The Administration’s Misstep on Eastern Gulf, South Atlantic Offshore Policy
Posted September 14, 2020
A national policy that puts U.S. energy off-limits to development would have serious negative impacts for our nation’s security, jobs, the economy and household budgets. As argued in this post, proponents of policies that ban new natural gas and oil development on federal lands and waters have a lot of explaining to do.
Unfortunately, it also includes the White House, which announced this week that there will be no offshore oil and natural gas development in the Eastern Gulf of Mexico and South Atlantic going forward, into the year 2032.
This is wrong for U.S. energy, wrong for American security, wrong for jobs and wrong for economic growth. More on these points below.
Most concerning is the abrupt about-face for U.S. energy policy embodied in the president’s executive order. Suddenly shelving the vast oil and natural gas potential of the Eastern Gulf and South Atlantic, which would be critically important to the nation’s strategic energy needs, is a 180-degree shift from the U.S. “energy dominance” theme heard so often from the administration the past few years.
Reliable, affordable U.S. energy, which our industry brings energy to Americans every day, needs consistent, forward-looking policies to foster safe, responsible development. This decision is neither consistent nor forward-looking. It’s a serious policy mistake. Lem Smith, API vice president of upstream policy:
“Offshore access is critical for growing U.S. energy leadership and providing affordable energy for American families for decades to come. A ban on responsible energy development in the Eastern Gulf and the South Atlantic puts at risk hundreds of thousands of new jobs, U.S. energy security advancements and billions of dollars in critical revenue for states. … Our industry has proven again and again that responsible development and environmental protection aren’t mutually exclusive, and we are deeply disappointed that the administration has taken this action.”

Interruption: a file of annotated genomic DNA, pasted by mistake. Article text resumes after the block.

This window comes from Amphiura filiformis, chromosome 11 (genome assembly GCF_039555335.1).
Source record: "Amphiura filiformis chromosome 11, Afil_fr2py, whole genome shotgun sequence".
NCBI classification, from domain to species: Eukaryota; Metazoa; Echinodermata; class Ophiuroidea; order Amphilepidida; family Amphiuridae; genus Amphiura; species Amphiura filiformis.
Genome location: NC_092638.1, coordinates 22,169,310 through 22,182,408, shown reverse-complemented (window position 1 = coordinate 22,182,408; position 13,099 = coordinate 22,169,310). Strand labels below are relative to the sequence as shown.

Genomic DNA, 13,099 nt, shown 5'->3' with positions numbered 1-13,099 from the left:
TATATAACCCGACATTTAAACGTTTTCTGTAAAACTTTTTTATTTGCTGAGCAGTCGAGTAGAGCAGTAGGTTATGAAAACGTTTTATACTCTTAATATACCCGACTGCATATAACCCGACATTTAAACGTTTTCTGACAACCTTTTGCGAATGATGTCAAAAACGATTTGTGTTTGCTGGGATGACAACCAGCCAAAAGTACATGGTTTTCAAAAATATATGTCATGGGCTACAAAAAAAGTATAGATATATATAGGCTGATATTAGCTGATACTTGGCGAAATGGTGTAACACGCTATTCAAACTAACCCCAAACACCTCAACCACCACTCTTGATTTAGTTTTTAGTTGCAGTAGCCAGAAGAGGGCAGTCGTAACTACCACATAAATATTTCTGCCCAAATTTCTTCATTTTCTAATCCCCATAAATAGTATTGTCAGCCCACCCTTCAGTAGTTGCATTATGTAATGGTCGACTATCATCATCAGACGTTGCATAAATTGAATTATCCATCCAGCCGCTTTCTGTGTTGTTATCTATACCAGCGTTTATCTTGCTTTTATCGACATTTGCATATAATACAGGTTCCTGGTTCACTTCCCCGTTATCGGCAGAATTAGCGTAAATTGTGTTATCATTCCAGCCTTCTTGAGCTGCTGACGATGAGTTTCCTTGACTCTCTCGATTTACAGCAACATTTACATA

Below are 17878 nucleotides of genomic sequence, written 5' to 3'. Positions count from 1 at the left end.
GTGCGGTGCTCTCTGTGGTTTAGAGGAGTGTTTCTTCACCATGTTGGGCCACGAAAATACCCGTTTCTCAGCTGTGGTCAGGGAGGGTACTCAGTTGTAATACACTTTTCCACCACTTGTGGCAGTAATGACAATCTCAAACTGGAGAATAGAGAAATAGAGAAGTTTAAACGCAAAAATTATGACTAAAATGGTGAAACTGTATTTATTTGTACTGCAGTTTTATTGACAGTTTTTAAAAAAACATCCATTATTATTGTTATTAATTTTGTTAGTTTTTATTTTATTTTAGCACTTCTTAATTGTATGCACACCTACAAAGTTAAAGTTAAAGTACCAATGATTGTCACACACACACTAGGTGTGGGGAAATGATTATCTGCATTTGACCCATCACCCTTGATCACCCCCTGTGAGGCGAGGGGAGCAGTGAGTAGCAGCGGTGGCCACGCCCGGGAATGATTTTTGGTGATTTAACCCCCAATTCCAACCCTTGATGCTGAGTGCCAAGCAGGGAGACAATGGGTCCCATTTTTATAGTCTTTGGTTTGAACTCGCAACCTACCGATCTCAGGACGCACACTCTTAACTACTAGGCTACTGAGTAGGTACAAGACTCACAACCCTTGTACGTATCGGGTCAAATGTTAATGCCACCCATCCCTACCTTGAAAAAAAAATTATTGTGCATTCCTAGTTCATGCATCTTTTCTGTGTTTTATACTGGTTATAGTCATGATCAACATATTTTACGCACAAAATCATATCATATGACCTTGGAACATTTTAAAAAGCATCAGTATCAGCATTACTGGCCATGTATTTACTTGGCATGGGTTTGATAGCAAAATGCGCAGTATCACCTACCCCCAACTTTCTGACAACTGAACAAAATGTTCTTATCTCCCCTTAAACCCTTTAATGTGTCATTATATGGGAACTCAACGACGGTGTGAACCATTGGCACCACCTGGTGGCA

The magnitude of the misstep is seen in the specific energy and economic benefits that are lost by banning development in the Eastern Gulf and South Atlantic offshore.
Safe development in the Eastern Gulf could be responsible for 165,000 U.S. jobs within 20 years, of which 152,000 would be in the Gulf coast region. Total contributions to the U.S. economy could exceed $117 billion. Florida’s economy alone could see an additional $4.5 billion.
Revenues to government from royalties, bonus bids and rents on leases could total $41.5 billion over 20 years. With revenue-sharing legislation similar to the current arrangement in the Gulf of Mexico is enacted, coastal states could receive $16 billion.
- 34,000 jobs within 20 years attributable to offshore development
- More than $2.5 billion contributed to the state economy
- Projected total of $3.8 billion over 20 years in revenue-sharing dollars (if legislation similar to the current Gulf arrangement is enacted)
- 4,000 jobs within 20 years attributable to offshore development
- Contributions to the state economy due to spending by industry could reach nearly $350 million within 20 years
- Projected $60 million within 20 years in revenue-sharing dollars (if legislation similar to the current Gulf arrangement is enacted)
These projected benefits are significant. But again, as important is the administration’s swerve away from an energy policy that stakes America’s energy security on safely developing home-grown reserves, offshore and onshore. Due to the number of years needed to develop an offshore lease, this decision would have long-term ramifications.
For a country that long has worked toward increased energy self-sufficiency and decreased reliance on foreign suppliers, shelving the Eastern Gulf and South Atlantic is an error that might not be fully understood for decades.
About The Author
Mark Green joined API after a career in newspaper journalism, including 16 years as national editorial writer for The Oklahoman in the paper’s Washington bureau. Previously, Mark was a reporter, copy editor and sports editor at an assortment of newspapers. He earned his journalism degree from the University of Oklahoma and master’s in journalism and public affairs from American University. He and his wife Pamela have two grown children and six grandchildren.
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